Appeals: Care International

A photograph of members of the Killgallon family, of Pimlico, London, receiving a Care food parcel from the United States in August 1948. The charity Care at the time was in its infancy: it started in the United States in 1945 to assist post-war Europe by sending over food, tool kits, farming implements and other useful items. Americans were encouraged to make up and send packages to friends or needy people in Europe; a 22lb box would feed a family for several weeks. In 1947, Care sent pounds 100,000 worth of packages to Britain to mark Princess Elizabeth's wedding; by 1955, Care had delivered over 1.1 million packages to Britain alone.

The photograph shows Mrs Killgallon, who was expecting her ninth child, and six of her children, from left to right: Gerald, 7, June, 12, George, 14, Brian, 1, Michael, 3, and David, 4. Not in the picture were George Killgallon, a stoker for the Ministry of Works, and two more children: Doreen, 10, and Danny, 9. In their box were tins of braised and corned beef, bacon, dried egg powder, jam, milk powder, orange juice, liver pate and margarine, as well as dried apricots, tea, raisins, rice, sugar, dried yeast, flour and bars of soap and chocolate.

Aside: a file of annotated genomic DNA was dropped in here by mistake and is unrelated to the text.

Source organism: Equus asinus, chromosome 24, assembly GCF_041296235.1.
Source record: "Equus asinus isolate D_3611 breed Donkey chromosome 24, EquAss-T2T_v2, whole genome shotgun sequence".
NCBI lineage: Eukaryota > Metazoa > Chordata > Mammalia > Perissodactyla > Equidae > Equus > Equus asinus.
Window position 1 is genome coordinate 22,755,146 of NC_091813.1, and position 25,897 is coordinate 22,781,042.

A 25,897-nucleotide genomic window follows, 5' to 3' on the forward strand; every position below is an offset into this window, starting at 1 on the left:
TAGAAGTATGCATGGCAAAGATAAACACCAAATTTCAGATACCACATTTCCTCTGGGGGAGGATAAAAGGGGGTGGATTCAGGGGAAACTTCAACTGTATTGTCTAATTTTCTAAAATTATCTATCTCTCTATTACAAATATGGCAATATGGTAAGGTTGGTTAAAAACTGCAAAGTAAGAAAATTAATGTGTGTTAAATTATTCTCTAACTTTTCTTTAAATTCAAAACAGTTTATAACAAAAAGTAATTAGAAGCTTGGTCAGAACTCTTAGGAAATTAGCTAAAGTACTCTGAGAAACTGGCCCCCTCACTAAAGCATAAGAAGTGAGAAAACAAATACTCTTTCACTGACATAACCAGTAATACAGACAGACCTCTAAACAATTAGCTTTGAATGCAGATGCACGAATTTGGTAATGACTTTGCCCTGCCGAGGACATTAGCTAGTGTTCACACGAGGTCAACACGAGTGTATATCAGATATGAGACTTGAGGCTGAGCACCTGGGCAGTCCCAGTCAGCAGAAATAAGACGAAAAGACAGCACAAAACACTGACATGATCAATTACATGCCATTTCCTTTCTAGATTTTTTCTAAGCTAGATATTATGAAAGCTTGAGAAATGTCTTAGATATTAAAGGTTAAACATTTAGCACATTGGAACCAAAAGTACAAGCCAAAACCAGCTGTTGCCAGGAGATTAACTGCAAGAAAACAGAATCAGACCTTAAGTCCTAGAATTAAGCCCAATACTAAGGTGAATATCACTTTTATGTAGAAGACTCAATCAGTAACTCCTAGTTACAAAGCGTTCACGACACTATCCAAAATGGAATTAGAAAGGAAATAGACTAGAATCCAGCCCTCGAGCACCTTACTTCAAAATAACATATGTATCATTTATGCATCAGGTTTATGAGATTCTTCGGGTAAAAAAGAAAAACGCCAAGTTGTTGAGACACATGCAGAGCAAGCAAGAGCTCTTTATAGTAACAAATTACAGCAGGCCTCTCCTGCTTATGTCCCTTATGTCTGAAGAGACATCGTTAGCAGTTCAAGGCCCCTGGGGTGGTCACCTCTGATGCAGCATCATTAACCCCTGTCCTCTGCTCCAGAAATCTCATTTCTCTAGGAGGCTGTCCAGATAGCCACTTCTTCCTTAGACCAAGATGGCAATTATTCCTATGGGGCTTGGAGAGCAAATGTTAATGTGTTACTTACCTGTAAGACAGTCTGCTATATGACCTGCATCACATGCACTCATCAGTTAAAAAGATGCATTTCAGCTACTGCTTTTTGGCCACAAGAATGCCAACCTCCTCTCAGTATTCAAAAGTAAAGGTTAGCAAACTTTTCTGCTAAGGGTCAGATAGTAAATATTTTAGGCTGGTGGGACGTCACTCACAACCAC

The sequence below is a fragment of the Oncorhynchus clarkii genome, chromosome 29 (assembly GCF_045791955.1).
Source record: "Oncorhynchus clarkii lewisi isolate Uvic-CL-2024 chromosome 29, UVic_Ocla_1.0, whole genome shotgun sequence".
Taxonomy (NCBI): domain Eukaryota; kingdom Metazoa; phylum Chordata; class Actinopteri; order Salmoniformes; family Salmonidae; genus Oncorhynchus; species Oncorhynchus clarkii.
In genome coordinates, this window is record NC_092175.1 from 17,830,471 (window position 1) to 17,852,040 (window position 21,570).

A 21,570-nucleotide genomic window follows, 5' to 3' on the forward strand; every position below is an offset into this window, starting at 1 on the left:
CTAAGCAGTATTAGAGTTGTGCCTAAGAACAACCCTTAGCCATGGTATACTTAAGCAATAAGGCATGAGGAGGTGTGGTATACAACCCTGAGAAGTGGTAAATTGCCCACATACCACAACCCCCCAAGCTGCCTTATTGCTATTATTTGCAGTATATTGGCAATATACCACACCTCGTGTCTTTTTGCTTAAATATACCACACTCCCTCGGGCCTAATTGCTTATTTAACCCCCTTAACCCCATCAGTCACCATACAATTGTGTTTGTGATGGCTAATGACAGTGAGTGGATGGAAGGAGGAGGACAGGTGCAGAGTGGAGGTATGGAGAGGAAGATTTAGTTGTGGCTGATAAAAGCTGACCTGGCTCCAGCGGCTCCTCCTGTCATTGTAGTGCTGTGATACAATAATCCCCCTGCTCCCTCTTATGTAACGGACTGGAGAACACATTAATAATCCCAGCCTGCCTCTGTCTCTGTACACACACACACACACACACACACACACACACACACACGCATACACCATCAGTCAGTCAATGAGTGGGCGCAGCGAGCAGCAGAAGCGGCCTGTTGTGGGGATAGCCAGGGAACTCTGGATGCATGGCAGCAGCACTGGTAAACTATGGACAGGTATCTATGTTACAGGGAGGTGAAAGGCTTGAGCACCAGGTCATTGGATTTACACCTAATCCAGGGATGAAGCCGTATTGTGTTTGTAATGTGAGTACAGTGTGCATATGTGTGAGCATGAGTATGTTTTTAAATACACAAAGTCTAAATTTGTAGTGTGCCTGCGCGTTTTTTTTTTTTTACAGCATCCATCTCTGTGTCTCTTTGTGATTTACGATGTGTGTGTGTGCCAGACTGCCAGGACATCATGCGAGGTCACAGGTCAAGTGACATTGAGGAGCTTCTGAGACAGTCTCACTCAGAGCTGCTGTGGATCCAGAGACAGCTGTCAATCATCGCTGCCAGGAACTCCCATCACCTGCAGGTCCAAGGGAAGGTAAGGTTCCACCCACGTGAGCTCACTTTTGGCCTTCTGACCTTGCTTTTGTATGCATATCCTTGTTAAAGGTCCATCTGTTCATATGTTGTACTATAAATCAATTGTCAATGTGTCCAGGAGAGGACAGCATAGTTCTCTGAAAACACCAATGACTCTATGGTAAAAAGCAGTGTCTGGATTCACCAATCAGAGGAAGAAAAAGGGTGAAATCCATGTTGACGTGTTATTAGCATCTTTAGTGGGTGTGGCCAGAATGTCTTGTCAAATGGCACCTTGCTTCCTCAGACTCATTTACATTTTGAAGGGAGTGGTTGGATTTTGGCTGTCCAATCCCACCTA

Care, which is now an international organisation with a base in Britain, is celebrating its 50th anniversary next year and wants to trace people, like the Killgallons, who remember receiving the parcels after the war, so that they can take part in a special Care event planned for 1995. Care now mainly provides aid to the developing world, working on both emergency relief programmes. For further information, contact: Care International, 36-38 Southampton Street, London WC2E 7HE, telephone 071-379 5247.

(Photograph omitted)

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